On April 27 Deandre Levy, linebacker for the Detroit Lions, published an article he'd written called "Man Up." If you haven't read it yet, take a minute right now. I'll wait. I've been toying with the idea of writing a post with this title for a few weeks. I've heard too many stories lately about young girls (my own daughter included) who have been hit by boys. And I'm not talking about young children who developmentally aren't able to express themselves through words, and so they act out - I'm talking about kids old enough to know better.
You're probably thinking that violence is never the answer, and that's what I should be teaching my daughter. You're not wrong. However, more important than that, to me, a victim of sexual assault, is that my daughter understands that she has a right not to be treated that way, that she has a right to defend herself, and that she knows that no matter what, I'll stand behind her. Too many people that I love have been victims of domestic and sexual assault, and too many of them, myself included, have the same story.
We were young, we were scared, we didn't know who to talk to, we didn't want people to judge us, and the worst reason: "the system" wasn't helpful or got in the way. So when I hear stories about unnecessary violence from young boys toward young girls, my response has been, "did you hit him back?"
I want to be very clear - I do not condone initiating violence in any way. And I accept that there will be consequences if my daughter physically retaliates. But I'll be standing right beside her in the principal's office. It's a fine line, and I realize that. You're supposed to just walk away. Turn the other cheek. But there's a difference a squabble with a friend in the lunch room and passively, or even unintentionally promoting a culture in which girls don't know how to appropriately respond to being attacked - or even worse, are discouraged from responding appropriately.
So what does this have to do with Levy's article? I also have sons. I have two sons, and while I'm having conversations with R about not accepting violent behavior from men, about always knowing that I will be there for her in any situation, we also need to know how to talk to our sons. Levy points out that we teach our daughters how to "avoid those situations." What we don't do is spend enough time talking to our sons about not creating those situations. Do I realize that it goes both ways? Sure. Men can be sexually assaulted, domestically abused. That's a conversation to have, as well. But if I'm thinking about statistics, knowing what I know, and having lived through what I've lived through, this is my focus for today.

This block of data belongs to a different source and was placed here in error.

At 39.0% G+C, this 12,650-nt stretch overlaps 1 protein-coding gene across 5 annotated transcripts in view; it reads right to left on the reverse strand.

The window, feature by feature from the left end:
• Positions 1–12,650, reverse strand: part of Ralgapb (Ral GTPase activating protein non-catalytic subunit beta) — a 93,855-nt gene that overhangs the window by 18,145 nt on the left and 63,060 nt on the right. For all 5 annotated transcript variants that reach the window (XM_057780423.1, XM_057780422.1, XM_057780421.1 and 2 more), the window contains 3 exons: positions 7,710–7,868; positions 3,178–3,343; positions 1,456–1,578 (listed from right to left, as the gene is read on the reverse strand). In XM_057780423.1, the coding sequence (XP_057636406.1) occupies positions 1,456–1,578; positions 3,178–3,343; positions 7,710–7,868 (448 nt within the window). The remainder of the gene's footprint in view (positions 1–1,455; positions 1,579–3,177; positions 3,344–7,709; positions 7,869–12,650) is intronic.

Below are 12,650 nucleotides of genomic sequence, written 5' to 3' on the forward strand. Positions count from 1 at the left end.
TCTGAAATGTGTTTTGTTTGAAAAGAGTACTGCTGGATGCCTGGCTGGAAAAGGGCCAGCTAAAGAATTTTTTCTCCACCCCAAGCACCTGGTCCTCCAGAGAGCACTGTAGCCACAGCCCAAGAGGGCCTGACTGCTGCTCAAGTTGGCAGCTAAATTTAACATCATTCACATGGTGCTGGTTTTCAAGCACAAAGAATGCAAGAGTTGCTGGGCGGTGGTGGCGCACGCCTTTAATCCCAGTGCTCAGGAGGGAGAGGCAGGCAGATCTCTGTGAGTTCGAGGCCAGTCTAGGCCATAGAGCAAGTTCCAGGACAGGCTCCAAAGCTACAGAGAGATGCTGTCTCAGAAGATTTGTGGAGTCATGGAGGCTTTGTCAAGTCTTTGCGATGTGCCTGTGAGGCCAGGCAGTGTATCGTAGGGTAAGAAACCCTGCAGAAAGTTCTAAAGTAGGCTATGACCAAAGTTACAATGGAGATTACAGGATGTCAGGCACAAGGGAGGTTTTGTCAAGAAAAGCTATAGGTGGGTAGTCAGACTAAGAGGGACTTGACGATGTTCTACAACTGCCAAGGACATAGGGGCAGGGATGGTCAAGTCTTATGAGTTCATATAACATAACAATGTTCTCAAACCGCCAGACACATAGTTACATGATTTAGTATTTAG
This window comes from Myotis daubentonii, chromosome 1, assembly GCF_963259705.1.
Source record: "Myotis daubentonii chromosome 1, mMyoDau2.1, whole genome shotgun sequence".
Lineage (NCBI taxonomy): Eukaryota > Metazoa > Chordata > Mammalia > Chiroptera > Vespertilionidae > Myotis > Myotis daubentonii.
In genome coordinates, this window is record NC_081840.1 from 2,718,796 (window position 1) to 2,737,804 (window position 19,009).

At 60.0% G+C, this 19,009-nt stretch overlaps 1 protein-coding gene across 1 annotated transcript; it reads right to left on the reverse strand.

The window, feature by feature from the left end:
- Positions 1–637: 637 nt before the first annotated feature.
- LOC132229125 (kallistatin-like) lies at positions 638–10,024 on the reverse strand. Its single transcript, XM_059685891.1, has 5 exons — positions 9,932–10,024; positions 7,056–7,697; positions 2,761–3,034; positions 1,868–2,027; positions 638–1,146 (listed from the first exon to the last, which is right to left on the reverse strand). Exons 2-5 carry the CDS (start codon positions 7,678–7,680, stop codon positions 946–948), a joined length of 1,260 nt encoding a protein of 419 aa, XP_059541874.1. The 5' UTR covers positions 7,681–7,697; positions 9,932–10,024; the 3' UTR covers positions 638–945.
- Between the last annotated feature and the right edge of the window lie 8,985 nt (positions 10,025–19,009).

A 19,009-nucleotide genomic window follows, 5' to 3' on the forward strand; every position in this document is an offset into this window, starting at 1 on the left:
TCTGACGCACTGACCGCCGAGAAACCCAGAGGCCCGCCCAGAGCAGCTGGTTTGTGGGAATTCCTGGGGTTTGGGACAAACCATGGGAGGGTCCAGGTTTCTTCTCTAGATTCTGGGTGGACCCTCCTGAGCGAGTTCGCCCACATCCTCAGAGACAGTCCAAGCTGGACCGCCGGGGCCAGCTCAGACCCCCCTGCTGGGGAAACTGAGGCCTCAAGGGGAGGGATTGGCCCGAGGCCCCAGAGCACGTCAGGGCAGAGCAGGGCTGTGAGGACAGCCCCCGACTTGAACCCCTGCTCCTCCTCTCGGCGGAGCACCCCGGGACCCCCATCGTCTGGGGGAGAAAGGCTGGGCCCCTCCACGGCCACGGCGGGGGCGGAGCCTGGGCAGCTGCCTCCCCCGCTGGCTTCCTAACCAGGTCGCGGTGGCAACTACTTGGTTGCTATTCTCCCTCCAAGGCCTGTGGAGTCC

Talk to your daughters about their rights. Talk to them about what a safe and loving relationship is. Talk to them about what is and is not acceptable behavior from and toward friends and loved ones. Talk to them about not only avoiding and preventing bad situations, but how to respond in bad situations. Talk to them about strength, and talk to them about what they deserve - from relationships and from life.
Talk to your sons about their rights. Talk to them about what a safe and loving relationship is. Talk to them about what is and is not acceptable behavior from and toward friends and loved ones. Talk to them about not only avoiding and preventing bad situations, but how to respond in bad situations. Talk to them about strength, and talk to them about what they deserve - from relationships and from life.